Dr. Pashby Sports Safety Award

Dr. Pashby Sports Safety Award

About the Award

imageThe Dr. Tom Pashby Sports Safety Award recognizes outstanding contributions, made by Canadians, towards the prevention of catastrophic injuries in sport and recreational activities.  These injuries, such as severe head, eye or spinal cord injuries, can leave victims debilitated for life.

The award can be won by researchers, sports equipment or facility designers, doctors, trainers, educators, entrepreneurs, rule makers, organizers, innovative athletes, coaches, referees, writers, broadcasters, parents or any concerned Canadian citizen.  Along with the honour and recognition, this prestigious Award comes with a $10,000 cheque.

In presenting this Award, the Dr. Tom Pashby Sports Safety Fund is pleased to have the support of Canada’s Sports Hall of Fame.  The Pashby Sports Safety Award and its winners will become part of a new Sport Safety display being designed for the Hall.

In an unprecedented move, The 2014 Dr. Tom Pashby Sports Safety Fund Award is to honour its three founders – Virginia Edmonds, Lois Kalchman and Bev Woods-Percival.

The Award is given to Canadians who have contributed significantly to the prevention of catastrophic injuries in sport and recreation. It comes with a $10,000 gift that will be shared among the three ladies.

Dr. Pat Bishop, a past winner, and chair of the Canadian Standards Association Committee that certifies equipment for Hockey said in his nomination “seeing an unmet need in the prevention of catastrophic injury in sports and recreation, The Founders created The Fund and developed its mandate, brought Dr. Pashby on board, planned, organized and executed the fundraising dinners….raised over $250,000 to create the Fund and support its’ activities.”
Bishop says by doing so, “They are responsible for the contribution The Fund has made to the prevention of catastrophic injury in sport and recreation. “

Virginia , born in Toronto and now of Tatamagouche, Nova Scotia, was very active for the Fund until she moved down east yet still attended meetings electronically.  She is a graduate of the Toronto General Hospital School of Nursing (1969). In 1971, she worked for Dr. Charles Tator as a Registered Nurse on the Neurosurgical Unit at Sunnybrook Medical Centre. She was also co-author with Dr. Tator on several peer-reviewed papers published in medical journals.   In 1974 she became the Special Studies Coordinator in the newly established Acute Spinal Cord Injury Unit wherein there was a 13 month period when there were five spinal cord injuries from hockey and all but one had a major injury.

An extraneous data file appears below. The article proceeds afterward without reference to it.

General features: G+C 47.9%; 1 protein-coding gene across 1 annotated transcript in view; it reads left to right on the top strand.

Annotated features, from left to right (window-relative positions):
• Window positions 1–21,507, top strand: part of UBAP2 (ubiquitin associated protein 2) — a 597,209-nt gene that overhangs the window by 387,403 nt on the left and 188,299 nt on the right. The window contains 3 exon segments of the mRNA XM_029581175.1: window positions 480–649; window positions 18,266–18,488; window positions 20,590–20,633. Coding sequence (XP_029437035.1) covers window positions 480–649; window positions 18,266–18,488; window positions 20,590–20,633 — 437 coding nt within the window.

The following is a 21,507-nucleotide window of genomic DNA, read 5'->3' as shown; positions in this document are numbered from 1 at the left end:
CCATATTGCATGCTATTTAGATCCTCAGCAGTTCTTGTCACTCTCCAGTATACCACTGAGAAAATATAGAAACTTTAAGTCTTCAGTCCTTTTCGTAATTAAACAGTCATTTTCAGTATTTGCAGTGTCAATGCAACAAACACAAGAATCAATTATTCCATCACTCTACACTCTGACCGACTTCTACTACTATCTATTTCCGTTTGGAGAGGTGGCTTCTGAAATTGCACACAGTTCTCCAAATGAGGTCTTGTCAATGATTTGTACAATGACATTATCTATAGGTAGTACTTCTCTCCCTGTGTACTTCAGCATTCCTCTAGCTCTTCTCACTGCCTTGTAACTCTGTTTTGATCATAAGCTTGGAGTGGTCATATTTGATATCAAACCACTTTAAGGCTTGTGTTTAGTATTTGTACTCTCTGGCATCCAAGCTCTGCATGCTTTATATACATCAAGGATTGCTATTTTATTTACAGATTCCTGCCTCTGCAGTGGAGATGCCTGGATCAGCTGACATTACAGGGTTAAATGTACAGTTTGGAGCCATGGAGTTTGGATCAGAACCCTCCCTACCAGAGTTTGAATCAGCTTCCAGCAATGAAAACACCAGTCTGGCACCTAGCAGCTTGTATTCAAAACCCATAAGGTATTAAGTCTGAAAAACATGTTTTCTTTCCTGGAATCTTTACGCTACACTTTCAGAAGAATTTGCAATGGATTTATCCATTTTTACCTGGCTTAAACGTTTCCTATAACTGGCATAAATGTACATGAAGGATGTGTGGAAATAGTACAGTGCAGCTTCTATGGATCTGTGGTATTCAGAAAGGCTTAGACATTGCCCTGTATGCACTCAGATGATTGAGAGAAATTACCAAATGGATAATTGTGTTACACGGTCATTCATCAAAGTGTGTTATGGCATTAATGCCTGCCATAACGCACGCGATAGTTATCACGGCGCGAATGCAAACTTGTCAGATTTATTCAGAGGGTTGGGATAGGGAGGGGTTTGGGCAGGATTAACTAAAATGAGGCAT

The dye was cast…Dr. Tator formed the Committee for the Prevention of Spinal Cord Injuries Due to Hockey.  Lois Kalchman, a journalist covering minor hockey had written a book Safety On Ice and was covering Minor Hockey for The Toronto Star.  Dr. Tator recruited her for his committee. In 1986 Bev Woods, born in Niagara Falls, now living in Tiny, was hired by Tator and conducted The Study of Catastrophic Injuries and Death in Ontario while participating in Sport and Recreation.

The three women connected instantaneously.  Woods-Percival, Edmonds and Kalchman of Toronto had a vision that came to fruition January 19, 1989.  Their passion was safety in sport.

During the 1970s Dr. Tom Pashby, a Toronto ophthalmologist, devoted his own energies and monies to reducing the number of eye injuries that were happening in sport and subsequently he made pleas to the sports governing bodies- most aggressively hockey – until it was mandatory for minor hockey players to wear facemasks and helmets and eventually the professionals put on helmets, too.

The three women felt that his work must continue.  His family agreed.  Twenty-five years later, the Fund is active and financing people across Canada with ideas for research to keep players safer in many sports.

Without the triad of concerned women, the Pashby Fund would not exist.

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Current Winner

Dr. Nick Reed – Toronto, Ontario – 2015 Sports Safety Award Recipient

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Dr. Nick Reed

Dr. Reed is an advocate for the prevention and safe return to sport and recreation of children and youth who have experienced a concussion(s).  Dr. Reed’s significance lies in his holistic approach of addressing the broader social networks of children and youth – family, friends, school, and the sports community – as influential partners in the prevention and concussion education and safe return to play.

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